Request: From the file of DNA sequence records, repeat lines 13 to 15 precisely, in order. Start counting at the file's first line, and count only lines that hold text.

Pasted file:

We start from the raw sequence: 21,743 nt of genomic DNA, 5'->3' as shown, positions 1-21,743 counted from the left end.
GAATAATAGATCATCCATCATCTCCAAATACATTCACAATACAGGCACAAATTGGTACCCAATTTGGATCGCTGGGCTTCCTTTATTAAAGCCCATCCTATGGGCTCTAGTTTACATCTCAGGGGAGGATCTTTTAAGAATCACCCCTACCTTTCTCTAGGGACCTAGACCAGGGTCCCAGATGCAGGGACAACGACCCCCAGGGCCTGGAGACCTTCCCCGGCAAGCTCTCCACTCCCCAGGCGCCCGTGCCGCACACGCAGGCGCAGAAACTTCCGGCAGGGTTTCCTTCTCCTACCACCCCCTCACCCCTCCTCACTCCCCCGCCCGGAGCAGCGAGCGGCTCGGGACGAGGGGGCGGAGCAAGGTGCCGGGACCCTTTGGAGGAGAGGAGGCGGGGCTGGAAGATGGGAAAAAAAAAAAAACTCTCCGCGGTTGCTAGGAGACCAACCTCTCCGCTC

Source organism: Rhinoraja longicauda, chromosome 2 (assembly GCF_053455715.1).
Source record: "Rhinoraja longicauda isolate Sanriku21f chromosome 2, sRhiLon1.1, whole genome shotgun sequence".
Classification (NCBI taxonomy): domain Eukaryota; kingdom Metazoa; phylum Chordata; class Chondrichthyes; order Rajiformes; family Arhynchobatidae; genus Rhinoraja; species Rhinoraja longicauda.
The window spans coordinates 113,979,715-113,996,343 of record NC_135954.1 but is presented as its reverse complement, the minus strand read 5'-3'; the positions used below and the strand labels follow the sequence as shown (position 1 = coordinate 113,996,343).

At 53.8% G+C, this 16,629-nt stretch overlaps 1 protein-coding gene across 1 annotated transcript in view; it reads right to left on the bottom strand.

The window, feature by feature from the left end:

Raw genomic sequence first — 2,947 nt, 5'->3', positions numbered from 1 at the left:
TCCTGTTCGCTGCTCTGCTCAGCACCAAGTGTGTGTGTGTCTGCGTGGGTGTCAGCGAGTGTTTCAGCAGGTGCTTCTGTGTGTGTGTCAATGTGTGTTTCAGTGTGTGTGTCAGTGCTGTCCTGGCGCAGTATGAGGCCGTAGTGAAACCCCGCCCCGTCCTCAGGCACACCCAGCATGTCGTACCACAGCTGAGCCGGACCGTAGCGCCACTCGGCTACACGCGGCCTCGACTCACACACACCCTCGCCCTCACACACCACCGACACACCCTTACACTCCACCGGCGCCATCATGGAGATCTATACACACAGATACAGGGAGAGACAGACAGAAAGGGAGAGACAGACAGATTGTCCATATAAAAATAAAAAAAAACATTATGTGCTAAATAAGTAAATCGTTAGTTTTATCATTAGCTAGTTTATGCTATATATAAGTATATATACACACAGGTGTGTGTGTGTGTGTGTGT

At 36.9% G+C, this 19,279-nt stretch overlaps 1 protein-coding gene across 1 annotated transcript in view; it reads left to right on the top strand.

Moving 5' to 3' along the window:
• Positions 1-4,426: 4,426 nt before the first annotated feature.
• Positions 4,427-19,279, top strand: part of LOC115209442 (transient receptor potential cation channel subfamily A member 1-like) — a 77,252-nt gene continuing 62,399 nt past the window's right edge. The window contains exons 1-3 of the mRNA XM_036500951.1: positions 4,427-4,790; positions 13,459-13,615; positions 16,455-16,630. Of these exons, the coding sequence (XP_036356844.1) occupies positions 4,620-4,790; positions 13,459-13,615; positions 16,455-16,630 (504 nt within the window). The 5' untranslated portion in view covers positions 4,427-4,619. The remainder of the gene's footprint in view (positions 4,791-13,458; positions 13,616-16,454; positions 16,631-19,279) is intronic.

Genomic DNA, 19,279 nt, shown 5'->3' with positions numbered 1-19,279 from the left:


• Positions 1-4,426: 4,426 nt before the first annotated feature.
• Positions 4,427-19,279, top strand: part of LOC115209442 (transient receptor potential cation channel subfamily A member 1-like) — a 77,252-nt gene continuing 62,399 nt past the window's right edge. The window contains exons 1-3 of the mRNA XM_036500951.1: positions 4,427-4,790; positions 13,459-13,615; positions 16,455-16,630. Of these exons, the coding sequence (XP_036356844.1) occupies positions 4,620-4,790; positions 13,459-13,615; positions 16,455-16,630 (504 nt within the window). The 5' untranslated portion in view covers positions 4,427-4,619. The remainder of the gene's footprint in view (positions 4,791-13,458; positions 13,616-16,454; positions 16,631-19,279) is intronic.

Genomic DNA, 19,279 nt, shown 5'->3' with positions numbered 1-19,279 from the left: